Head out, helmet on! Stay safe on your OHV this Labor Day weekend
Posted August 31, 2017
A helmet is the most important piece of equipment you can wear
PHOENIX — As you’re gearing up to spend Labor Day weekend riding on forest roads and trails, we have one message for you: Head out, helmet on!
Helmets are required for all off-highway vehicle (OHV) operators and passengers who are under 18 — but they are strongly recommended for everyone. A U.S. Department of Transportation-rated helmet is the most important piece of equipment you can wear. Case in point: In the event of an accident, a helmet is your only protection against head injuries.
“Arizona is a great place for OHV recreation, and the state’s different regions allow people to go out riding year-round,” said Josh Hurst, OHV law enforcement coordinator for the Arizona Game and Fish Department. “We want everyone to safely enjoy all that Arizona has to offer. As you’re preparing to head out, make sure to put on a helmet.”
Keep in mind that eye protection also is required. Motorcycle goggles or a full-face shield will help keep you protected against eye injuries from flying debris.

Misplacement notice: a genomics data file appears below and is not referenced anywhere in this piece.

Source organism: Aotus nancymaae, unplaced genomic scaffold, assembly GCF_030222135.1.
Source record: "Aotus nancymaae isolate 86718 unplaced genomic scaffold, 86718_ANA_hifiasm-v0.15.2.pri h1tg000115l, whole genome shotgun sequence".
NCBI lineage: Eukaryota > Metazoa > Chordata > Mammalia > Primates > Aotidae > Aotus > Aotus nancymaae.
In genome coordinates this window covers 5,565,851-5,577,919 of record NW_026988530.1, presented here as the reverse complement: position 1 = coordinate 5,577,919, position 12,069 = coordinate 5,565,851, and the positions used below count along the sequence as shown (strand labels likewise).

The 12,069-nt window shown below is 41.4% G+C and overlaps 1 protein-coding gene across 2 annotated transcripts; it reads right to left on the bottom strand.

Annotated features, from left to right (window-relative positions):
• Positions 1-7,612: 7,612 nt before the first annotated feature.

Additional protective gear that’s recommended for all OHV operators and passengers includes: a long-sleeved riding jersey, riding boots, elbow guards, gloves, riding pants, hip pads and knee pads. The more prepared you are for the ride, the safer and more enjoyable your trip will be.
And while you’re out exploring different roads and trails, remember that OHVs and alcohol don’t mix. Drugs and alcohol can impair a person’s skill and judgment, which are both essential when operating an OHV.
The same driving under the influence (DUI) laws that apply to operating automobiles apply to OHVs. You can be arrested if you’re driving under the influence even while on a backcountry trail, and the penalties are the same as an automobile DUI including jail time and the loss of a driver’s license.
“Join the thousands of responsible OHV enthusiasts in Arizona and stay sober when you’re out operating on roads and trails,” said Hurst. “It keeps you safe and sets a good example for the entire OHV community.”
For more information about OHV regulations or to find information about safety education courses visit www.azgfd.com/OHV/.